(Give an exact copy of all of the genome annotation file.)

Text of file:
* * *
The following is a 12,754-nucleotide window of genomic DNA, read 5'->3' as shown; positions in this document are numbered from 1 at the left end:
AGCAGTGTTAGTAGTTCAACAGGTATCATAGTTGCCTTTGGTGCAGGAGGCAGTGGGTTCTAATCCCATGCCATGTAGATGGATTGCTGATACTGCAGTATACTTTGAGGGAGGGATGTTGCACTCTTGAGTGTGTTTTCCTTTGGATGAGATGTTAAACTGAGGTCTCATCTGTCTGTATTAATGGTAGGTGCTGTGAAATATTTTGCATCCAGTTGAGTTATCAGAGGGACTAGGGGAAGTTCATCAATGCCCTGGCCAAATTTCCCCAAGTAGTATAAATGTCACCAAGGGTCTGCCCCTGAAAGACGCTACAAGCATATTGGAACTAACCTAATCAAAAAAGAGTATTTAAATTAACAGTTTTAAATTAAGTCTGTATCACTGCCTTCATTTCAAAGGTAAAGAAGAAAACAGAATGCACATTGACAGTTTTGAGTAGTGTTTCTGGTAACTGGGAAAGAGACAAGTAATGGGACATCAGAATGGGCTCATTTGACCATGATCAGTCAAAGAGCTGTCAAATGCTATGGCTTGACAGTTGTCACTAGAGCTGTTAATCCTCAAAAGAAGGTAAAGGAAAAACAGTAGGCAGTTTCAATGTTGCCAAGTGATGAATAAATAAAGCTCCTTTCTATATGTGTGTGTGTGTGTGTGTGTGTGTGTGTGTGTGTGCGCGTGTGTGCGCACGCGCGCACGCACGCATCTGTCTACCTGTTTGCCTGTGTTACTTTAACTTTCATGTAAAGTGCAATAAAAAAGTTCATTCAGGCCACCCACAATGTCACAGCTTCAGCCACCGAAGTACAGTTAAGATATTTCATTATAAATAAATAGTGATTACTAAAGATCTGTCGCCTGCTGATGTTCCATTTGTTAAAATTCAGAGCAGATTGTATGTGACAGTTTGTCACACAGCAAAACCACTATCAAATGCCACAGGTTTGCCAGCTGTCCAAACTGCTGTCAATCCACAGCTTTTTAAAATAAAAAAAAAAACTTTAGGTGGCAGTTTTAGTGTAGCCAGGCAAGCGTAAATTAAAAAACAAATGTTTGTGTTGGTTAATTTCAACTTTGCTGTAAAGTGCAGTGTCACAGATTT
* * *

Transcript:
The following is a 12,754-nucleotide window of genomic DNA, read 5'->3' as shown; positions in this document are numbered from 1 at the left end:
AGCAGTGTTAGTAGTTCAACAGGTATCATAGTTGCCTTTGGTGCAGGAGGCAGTGGGTTCTAATCCCATGCCATGTAGATGGATTGCTGATACTGCAGTATACTTTGAGGGAGGGATGTTGCACTCTTGAGTGTGTTTTCCTTTGGATGAGATGTTAAACTGAGGTCTCATCTGTCTGTATTAATGGTAGGTGCTGTGAAATATTTTGCATCCAGTTGAGTTATCAGAGGGACTAGGGGAAGTTCATCAATGCCCTGGCCAAATTTCCCCAAGTAGTATAAATGTCACCAAGGGTCTGCCCCTGAAAGACGCTACAAGCATATTGGAACTAACCTAATCAAAAAAGAGTATTTAAATTAACAGTTTTAAATTAAGTCTGTATCACTGCCTTCATTTCAAAGGTAAAGAAGAAAACAGAATGCACATTGACAGTTTTGAGTAGTGTTTCTGGTAACTGGGAAAGAGACAAGTAATGGGACATCAGAATGGGCTCATTTGACCATGATCAGTCAAAGAGCTGTCAAATGCTATGGCTTGACAGTTGTCACTAGAGCTGTTAATCCTCAAAAGAAGGTAAAGGAAAAACAGTAGGCAGTTTCAATGTTGCCAAGTGATGAATAAATAAAGCTCCTTTCTATATGTGTGTGTGTGTGTGTGTGTGTGTGTGTGTGTGTGCGCGTGTGTGCGCACGCGCGCACGCACGCATCTGTCTACCTGTTTGCCTGTGTTACTTTAACTTTCATGTAAAGTGCAATAAAAAAGTTCATTCAGGCCACCCACAATGTCACAGCTTCAGCCACCGAAGTACAGTTAAGATATTTCATTATAAATAAATAGTGATTACTAAAGATCTGTCGCCTGCTGATGTTCCATTTGTTAAAATTCAGAGCAGATTGTATGTGACAGTTTGTCACACAGCAAAACCACTATCAAATGCCACAGGTTTGCCAGCTGTCCAAACTGCTGTCAATCCACAGCTTTTTAAAATAAAAAAAAAAACTTTAGGTGGCAGTTTTAGTGTAGCCAGGCAAGCGTAAATTAAAAAACAAATGTTTGTGTTGGTTAATTTCAACTTTGCTGTAAAGTGCAGTGTCACAGATTT